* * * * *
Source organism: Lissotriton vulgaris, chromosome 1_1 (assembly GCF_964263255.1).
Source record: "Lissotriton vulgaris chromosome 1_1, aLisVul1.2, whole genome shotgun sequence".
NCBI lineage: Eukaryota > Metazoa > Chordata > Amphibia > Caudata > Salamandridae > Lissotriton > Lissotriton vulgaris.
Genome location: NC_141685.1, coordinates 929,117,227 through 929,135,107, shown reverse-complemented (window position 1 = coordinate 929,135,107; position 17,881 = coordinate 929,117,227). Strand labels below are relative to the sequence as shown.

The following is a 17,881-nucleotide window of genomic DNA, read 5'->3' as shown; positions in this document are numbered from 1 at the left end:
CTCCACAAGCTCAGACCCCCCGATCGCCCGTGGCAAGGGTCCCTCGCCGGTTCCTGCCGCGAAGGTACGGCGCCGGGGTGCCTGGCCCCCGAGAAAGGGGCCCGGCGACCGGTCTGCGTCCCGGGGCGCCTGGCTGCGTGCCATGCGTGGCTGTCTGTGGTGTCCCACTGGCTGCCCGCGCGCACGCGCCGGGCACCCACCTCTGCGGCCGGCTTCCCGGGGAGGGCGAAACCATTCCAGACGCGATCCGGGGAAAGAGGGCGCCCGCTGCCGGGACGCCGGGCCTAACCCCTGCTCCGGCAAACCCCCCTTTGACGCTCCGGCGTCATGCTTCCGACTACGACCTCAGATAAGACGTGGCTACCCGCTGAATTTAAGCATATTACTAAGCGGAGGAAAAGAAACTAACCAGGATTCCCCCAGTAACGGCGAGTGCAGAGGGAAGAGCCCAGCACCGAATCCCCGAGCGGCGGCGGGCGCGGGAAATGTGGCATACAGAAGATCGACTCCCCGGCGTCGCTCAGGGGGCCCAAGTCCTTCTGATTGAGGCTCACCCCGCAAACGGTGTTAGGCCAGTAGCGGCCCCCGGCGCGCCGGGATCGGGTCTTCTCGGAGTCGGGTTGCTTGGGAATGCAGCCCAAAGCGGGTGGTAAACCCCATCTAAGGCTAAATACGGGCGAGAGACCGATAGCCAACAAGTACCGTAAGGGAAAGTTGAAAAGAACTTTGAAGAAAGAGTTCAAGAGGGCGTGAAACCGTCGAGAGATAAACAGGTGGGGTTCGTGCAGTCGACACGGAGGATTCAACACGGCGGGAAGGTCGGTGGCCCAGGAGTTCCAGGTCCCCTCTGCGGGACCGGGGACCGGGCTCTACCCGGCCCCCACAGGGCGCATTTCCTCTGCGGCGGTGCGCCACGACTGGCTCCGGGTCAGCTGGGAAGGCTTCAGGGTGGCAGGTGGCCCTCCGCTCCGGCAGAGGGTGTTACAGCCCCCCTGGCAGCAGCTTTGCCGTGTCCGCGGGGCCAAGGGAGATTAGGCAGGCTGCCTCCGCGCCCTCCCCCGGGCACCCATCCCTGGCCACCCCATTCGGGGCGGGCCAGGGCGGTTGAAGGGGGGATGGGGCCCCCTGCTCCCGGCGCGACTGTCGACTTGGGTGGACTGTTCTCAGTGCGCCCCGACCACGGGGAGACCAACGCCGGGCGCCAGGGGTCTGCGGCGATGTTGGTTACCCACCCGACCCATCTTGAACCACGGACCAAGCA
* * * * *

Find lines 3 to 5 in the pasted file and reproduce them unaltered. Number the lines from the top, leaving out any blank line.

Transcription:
NCBI lineage: Eukaryota > Metazoa > Chordata > Amphibia > Caudata > Salamandridae > Lissotriton > Lissotriton vulgaris.
Genome location: NC_141685.1, coordinates 929,117,227 through 929,135,107, shown reverse-complemented (window position 1 = coordinate 929,135,107; position 17,881 = coordinate 929,117,227). Strand labels below are relative to the sequence as shown.

The following is a 17,881-nucleotide window of genomic DNA, read 5'->3' as shown; positions in this document are numbered from 1 at the left end: